Vegetable Pick-ups Begin Saturday, June 2nd!

Volume II, Issue 5

CSA week 1, For the week of June 2nd

This Week’s Selection

Bok choi, arugula, garlic scapes, hakuri salad turnips, salad radishes, budding greens

From the Farmers

 Dear Friends,

 Come pick-up your CSA vegetable share this week!

 Saturday Folks… The first pick up is this Saturday, June 2nd from 1:30-4:30

Tuesday Folks… The first pick-up is this Tuesday, June 5th from 3:30-6:30

If you’re not sure which day you signed up for, please call to verify: 845 758 1572

Pick-ups are on the farm in the CSA pick-up stable, the same location as last year.  Our address is still 479 Milan Hill Road.  Please follow the painted sign for CSA parking.

Shares are still available—if you have a friend in need of vegetables, we’re growin’ them, so send them our way.

Ashley from Sparrowbush Farm will be here with eggs for those who would like to sign-up for a weekly egg share in addition to your vegetable share.

Great Song Farm is pleased to announce that we are now able to accept SNAP benefits.  If you would like to pay for your CSA membership using your SNAP benefits, please let us know. 
Preparatory reminders for CSA Distribution at Great Song Farm

Please remember bags to carry your produce home as well as small bags
for small loose greens (arugula, mustard mix, lettuce mix).  

Please check the large blackboard standing against the stable when you
arrive--and SIGN IN by checking off your name.  There are many important notes on it that we sometimes don't have a chance to pass onto everyone.

Please enter and exit the driveway slowly as it is only wide enough
for one car. Watch for folks walking and the undulations of the
parking area.

When parking, be aware of the large rocks at the entrance of the
driveway and please do not drive where the grass is not short as there
are outcroppings and rocks lurking.

If you will not be coming on your regularly scheduled pick up day,
please let us know, even if you will not be switching days so we know
how much to harvest and whether or not to expect you.

A little culinary support as you enter the kitchen with your basket of fresh produce…

Creamed Bok Choi and Garlic Scapes
Adapted from Smitten Kitchen, one of my most favorite food blogs

(You can swap cream or half and half for all or a portion of the milk, if you want this to be extra lush. You could also stir in a few tablespoons of grated Parmesan.)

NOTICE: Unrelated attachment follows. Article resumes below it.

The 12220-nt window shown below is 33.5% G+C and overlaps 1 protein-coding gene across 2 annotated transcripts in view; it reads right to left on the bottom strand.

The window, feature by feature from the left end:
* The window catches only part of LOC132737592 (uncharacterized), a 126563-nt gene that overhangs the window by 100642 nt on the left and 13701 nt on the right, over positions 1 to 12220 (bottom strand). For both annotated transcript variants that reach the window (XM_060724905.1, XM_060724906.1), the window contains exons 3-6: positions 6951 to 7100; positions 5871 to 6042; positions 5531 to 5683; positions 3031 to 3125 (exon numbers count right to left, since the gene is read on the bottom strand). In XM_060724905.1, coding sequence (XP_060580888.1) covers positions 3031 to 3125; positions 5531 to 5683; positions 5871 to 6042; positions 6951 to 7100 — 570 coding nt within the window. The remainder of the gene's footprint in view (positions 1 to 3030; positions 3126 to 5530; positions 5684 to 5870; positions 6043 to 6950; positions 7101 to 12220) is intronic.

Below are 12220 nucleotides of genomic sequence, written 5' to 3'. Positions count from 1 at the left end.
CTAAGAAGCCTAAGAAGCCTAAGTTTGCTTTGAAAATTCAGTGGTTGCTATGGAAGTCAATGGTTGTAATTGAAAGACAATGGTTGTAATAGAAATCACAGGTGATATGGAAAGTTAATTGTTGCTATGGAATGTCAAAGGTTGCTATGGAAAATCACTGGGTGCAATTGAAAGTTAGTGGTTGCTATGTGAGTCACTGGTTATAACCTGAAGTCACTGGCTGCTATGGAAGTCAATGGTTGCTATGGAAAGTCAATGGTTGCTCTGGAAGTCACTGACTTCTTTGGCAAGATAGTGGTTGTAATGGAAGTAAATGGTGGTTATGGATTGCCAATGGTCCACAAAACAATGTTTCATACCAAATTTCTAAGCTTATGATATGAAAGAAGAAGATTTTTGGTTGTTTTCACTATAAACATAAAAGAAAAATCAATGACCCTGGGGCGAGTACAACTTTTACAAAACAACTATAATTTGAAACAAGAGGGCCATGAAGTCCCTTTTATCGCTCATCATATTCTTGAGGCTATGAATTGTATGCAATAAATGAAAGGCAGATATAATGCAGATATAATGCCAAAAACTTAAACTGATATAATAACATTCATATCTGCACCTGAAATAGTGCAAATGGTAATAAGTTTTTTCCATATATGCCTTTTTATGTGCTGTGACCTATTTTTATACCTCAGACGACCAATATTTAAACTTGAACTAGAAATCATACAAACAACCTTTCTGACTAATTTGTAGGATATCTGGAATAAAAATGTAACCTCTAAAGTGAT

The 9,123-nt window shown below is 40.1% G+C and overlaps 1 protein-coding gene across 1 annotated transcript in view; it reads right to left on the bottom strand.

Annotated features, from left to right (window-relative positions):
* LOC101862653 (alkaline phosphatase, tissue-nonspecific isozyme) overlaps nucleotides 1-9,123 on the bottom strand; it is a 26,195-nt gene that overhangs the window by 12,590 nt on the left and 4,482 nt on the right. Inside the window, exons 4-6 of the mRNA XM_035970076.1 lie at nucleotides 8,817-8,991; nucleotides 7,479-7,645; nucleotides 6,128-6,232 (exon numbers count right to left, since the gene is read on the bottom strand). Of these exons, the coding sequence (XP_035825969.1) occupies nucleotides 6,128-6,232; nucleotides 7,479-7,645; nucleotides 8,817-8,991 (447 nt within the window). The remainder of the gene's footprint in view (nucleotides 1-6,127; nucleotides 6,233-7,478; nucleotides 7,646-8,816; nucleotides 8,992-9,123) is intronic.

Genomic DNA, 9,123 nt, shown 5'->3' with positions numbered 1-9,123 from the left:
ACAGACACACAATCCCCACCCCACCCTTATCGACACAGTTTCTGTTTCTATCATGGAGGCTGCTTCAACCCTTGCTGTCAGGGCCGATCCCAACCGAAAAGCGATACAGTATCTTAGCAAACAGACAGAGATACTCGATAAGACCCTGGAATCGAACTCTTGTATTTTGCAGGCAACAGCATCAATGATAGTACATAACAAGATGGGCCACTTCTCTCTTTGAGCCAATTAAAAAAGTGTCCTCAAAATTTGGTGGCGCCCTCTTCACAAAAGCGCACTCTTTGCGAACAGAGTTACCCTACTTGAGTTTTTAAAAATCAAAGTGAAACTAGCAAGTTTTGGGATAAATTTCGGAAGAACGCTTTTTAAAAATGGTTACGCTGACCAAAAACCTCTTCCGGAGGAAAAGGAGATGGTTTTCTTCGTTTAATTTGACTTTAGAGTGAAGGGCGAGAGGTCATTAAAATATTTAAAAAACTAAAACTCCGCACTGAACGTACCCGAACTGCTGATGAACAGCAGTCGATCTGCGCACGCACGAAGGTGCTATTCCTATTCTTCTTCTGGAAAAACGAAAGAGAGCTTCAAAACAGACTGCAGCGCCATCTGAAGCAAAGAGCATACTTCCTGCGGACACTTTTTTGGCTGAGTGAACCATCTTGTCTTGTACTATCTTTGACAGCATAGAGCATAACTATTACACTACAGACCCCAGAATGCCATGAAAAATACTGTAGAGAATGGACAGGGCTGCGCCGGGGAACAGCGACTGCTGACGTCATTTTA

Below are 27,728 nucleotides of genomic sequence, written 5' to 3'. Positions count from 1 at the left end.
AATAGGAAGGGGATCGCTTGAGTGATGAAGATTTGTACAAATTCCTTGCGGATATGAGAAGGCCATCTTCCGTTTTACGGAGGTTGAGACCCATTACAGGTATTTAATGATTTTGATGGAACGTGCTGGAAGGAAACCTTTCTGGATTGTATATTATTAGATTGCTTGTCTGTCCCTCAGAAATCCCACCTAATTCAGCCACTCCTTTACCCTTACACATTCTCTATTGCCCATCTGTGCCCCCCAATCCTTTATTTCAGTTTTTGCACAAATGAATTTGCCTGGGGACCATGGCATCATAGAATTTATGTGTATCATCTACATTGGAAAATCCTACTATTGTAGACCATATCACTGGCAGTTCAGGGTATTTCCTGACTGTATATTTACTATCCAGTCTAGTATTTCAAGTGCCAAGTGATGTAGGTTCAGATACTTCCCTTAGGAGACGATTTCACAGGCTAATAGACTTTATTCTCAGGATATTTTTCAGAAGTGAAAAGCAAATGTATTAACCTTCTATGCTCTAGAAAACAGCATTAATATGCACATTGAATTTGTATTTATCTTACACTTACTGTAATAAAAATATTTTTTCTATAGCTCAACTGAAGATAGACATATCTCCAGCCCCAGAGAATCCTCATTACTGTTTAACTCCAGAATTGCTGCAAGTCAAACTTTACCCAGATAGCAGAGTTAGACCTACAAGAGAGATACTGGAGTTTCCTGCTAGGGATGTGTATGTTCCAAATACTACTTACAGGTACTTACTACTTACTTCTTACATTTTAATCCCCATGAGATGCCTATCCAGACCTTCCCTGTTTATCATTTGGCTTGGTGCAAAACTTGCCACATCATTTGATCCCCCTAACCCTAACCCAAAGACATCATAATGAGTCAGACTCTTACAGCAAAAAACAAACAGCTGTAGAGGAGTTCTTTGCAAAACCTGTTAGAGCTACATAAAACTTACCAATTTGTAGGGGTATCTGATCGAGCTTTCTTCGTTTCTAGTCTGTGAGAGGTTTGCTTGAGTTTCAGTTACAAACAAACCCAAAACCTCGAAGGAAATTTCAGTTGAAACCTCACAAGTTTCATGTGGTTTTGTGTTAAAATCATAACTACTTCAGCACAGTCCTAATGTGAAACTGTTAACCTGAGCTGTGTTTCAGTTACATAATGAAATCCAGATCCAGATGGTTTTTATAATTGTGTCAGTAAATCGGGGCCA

2 or so heads of Bok Choi, thick stems sliced thin, any inner core removed, and leaves sliced into ribbons
3 garlic scapes, ends trimmed, sliced into thin rounds
3 tablespoons butter (or oil)
3 tablespoons wheat or alternative flour
1 1/4 cups milk (or coconut milk for those lactose-free folks)
Salt and pepper

Wash your bok choi, but no need to dry it, just place it in a large pot over high heat. Cook, covered, with just the water clinging to leaves, stirring occasionally, until wilted, about 4 minutes.  I like to put the stems in first to cook for a few extra minutes.

Press or squeeze out the excess liquid, either by wringing it out in cheesecloth, putting it in a mesh strainer and pressing the moisture out with a spoon or letting it cool long enough to grab small handfuls and squeezing them.

Heat milk or cream in a small saucepan over moderate heat, stirring, until warm. Keep warm. Meanwhile, sauté garlic scapes in butter in your large pot over moderately low heat, stirring occasionally, until softened. Whisk in flour and cook roux—whisking, about three minutes. Add warm milk or cream in a slow stream, whisking constantly to prevent lumps, and simmer, whisking, until thickened, three to four minutes. Stir in bok choi, then salt and pepper to taste and cook, stirring, until heated through.

Serve with rice, quinoa, fresh bread, or pasta.

A Little Something Else


Yusef Komunyakaa

  When deeds splay before us

precious as gold & unused chances

stripped from the whine bone,

we know the moment kindheartedness

walks in.  Each “praise be”

echoes us back as the years uncount

themselves, eating salt.  Though blood

first shaped us on the climbing wheel,

the human mind lit by the savanna’s

ice star & thistle rose,

your knowing gaze enters a room

& opens the day,

saying we were made for fun.

Even the bedazzled brute knows

when sunlight falls through leaves

across honed knives on the table.

If we can see it push shadows

aside, growing closer, are we less

broken?  A barometer, temperature

gauge, a ruler in minus fractions

& pedigrees, a thingamajig,

a probe with an all-seeing eye,

what do we need to measure

every held breath & unkind leap year?

Sometimes a sober voice is enough

to calm the waters & drive away

the false witness, saying, Look,

here are the broken treaties Beauty

brought to us earthbound sentinels.